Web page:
Dr. Lav Khot

Associate Professor Ag Engineering


Dr. Khot works in the Agricultural Automation Engineering research area of the Department of Biological Systems Engineering. His research and extension program focuses on “Sensing and automation technologies for site specific and precision management of production agriculture.” 

Special emphasis is towards integration of:

• Remote Sensing (Unmanned and Manned Aerial Systems)

• Ground-based (Proximal) Crop Sensing

• Decision Support Systems and Information Delivery Technologies

• Precise Applications of various Production inputs

• Agricultural Machinery and processes

• Data-based modeling

Dr. Troy Peters

Professor Biological Systems Engineering

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Dr. Troy works at the Irrigated Agriculture Research and Extension Center in Prosser, WA. Troy's primary focus is on agriculture irrigation while conducting research in Land, Air, Water Resources, and Environmental Engineering (LAWREE). This all includes deficit irrigation, irrigation water hydraulics, irrigation scheduling and management, irrigation automation, sprinkler irrigation efficiency, low energy precision application (LEPA), low elevation spray application (LESA), and crop water estimation.

Bernardita Sallato

Tree Fruit Extension Specialist WSU IAREC


Bernardita’s program provides leadership in applied research, extension, and outreach for the PNW tree fruit industry. Her goal is improving orchard efficiency and fruit production through horticultural management practices and technology.
Main areas of interest are 1) Soils and plant nutrition; 2) Tree fruit stress management; and 3) General horticultural practices for tree fruit production.



M.Sci. Physiology and Fruit Production Area – PUC, Chile (2006)
B.Sci. Agriculture Engineer – Horticulture – PUC, Chile (2004)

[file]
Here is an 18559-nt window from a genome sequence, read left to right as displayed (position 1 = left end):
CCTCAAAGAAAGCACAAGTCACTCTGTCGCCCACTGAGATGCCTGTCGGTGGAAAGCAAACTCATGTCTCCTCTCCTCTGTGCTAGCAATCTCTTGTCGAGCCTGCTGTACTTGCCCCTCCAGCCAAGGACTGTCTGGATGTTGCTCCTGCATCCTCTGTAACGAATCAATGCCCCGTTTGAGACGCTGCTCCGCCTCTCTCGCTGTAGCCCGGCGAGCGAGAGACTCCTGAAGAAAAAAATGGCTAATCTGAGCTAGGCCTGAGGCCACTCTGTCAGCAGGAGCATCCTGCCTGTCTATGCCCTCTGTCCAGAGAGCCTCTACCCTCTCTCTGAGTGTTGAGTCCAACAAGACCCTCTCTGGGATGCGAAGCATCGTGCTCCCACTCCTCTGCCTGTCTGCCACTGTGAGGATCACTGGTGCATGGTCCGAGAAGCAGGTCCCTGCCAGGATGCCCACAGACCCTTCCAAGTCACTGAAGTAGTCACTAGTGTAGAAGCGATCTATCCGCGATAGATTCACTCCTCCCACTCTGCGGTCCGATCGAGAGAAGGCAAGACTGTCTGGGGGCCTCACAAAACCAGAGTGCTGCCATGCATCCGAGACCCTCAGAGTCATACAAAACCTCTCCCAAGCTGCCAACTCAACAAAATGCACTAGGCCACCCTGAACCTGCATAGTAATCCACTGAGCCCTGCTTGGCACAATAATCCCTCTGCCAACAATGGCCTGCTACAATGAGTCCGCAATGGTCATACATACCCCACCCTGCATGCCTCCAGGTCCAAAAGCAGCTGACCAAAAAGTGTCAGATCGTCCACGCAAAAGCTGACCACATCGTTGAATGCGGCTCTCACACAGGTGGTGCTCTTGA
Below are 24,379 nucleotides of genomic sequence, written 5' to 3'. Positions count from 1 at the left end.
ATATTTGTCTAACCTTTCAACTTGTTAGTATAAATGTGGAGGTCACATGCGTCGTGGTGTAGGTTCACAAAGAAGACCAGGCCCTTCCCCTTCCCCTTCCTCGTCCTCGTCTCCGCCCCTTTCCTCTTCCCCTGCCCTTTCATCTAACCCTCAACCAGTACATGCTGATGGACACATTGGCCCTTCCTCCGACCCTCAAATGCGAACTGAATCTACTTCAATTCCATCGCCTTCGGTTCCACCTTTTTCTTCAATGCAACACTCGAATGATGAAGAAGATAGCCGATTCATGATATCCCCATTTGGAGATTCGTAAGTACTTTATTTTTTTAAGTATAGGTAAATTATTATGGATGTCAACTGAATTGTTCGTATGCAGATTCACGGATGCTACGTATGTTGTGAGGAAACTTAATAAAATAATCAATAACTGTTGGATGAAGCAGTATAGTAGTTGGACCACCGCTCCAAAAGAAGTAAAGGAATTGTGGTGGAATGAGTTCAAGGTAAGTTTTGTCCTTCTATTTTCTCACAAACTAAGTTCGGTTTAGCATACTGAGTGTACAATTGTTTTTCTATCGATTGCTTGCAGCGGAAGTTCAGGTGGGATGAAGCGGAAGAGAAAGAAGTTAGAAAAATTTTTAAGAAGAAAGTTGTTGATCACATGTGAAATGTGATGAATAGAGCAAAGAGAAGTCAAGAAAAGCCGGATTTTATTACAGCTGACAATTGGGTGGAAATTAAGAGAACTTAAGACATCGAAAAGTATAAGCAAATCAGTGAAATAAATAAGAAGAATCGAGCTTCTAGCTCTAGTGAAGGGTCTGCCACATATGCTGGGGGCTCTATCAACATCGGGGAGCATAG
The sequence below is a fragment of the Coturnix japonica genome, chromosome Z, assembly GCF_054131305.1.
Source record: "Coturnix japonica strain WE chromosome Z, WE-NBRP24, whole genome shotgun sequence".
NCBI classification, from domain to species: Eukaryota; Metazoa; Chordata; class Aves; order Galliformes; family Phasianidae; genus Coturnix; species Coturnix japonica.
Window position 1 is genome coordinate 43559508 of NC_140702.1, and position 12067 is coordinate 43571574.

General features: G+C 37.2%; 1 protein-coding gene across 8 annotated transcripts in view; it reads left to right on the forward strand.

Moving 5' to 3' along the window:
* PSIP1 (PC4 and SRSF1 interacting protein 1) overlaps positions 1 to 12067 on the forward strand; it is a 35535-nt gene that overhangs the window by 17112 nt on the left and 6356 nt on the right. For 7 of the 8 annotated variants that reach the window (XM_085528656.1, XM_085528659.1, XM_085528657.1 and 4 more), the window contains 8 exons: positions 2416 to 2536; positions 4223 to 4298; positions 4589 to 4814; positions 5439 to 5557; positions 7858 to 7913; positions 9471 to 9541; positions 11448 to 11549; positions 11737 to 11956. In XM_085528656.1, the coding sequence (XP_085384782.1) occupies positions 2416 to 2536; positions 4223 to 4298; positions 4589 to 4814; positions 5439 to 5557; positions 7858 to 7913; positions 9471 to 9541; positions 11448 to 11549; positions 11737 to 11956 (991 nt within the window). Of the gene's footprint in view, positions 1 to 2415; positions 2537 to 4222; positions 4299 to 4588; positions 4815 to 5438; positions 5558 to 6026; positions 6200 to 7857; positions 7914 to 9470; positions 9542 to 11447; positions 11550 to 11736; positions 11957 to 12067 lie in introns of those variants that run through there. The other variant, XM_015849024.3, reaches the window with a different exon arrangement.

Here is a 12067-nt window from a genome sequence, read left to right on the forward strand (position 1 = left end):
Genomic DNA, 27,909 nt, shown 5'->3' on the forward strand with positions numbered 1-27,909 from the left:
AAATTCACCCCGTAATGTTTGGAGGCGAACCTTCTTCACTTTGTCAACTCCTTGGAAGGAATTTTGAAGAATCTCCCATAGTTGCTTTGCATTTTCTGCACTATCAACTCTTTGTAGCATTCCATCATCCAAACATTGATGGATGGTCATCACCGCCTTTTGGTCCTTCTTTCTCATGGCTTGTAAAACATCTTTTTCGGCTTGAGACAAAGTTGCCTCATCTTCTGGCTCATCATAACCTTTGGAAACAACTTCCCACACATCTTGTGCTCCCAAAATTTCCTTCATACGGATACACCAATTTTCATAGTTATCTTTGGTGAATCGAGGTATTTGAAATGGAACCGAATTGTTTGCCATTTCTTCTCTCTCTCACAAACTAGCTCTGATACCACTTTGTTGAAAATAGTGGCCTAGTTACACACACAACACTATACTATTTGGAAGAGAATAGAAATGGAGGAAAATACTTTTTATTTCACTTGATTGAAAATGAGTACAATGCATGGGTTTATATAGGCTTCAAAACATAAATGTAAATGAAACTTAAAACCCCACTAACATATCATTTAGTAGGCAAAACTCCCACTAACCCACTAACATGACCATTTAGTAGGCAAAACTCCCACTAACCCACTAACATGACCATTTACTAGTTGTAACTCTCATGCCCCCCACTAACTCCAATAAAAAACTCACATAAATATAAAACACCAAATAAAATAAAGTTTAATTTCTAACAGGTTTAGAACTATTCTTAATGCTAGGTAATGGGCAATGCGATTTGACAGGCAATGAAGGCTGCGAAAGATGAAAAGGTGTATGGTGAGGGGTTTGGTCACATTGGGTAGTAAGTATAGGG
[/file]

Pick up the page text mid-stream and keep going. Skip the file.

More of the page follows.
Dr. Lee Kalcsits

Assistant Professor, Tree Fruit Physiology

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  • Tree fruit physiology

  • Abiotic stress

  • Plant nutrition

  • Impacts of preharvest environment on postharvest physiology

Program Objectives

  • Develop new tools for identifying the nutritional status of fruit trees

  • Advance the understanding of how environment (light, temperature, water, nutrients) affects fruit tree physiology, growth and development

  • Create management strategies to mitigate physiological problems that are associated with abiotic stress in fruit treesAdd text to your email.

Educational Background

  • Ph.D., Tree Physiology, University of British Columbia

  • M.S., Tree Ecophysiology, University of Saskatchewan

  • B.S., Horticulture, University of Saskatchewan

Gwen Hoheisel

Professor / Regional Extension Specialist / County Director

  • Viticulture

  • Tree Fruits

  • High-Value Specialty Crops

  • Entomology

  • Sprayer Technology



  • M.S., Entomology, Pennsylvania State University

  • B.S., Zoology, University of Maryland

Tory Schmidt 

WTFRC Horticultural Associate

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​Tory was hired by the WTFRC in 1998 and currently serves as a Project Manager. He heads up the Commission’s research programs in crop load and canopy management, as well as managing ongoing studies of pesticide residues on apples and cherries, and is a member of the Washington Tree Fruit Extension Team.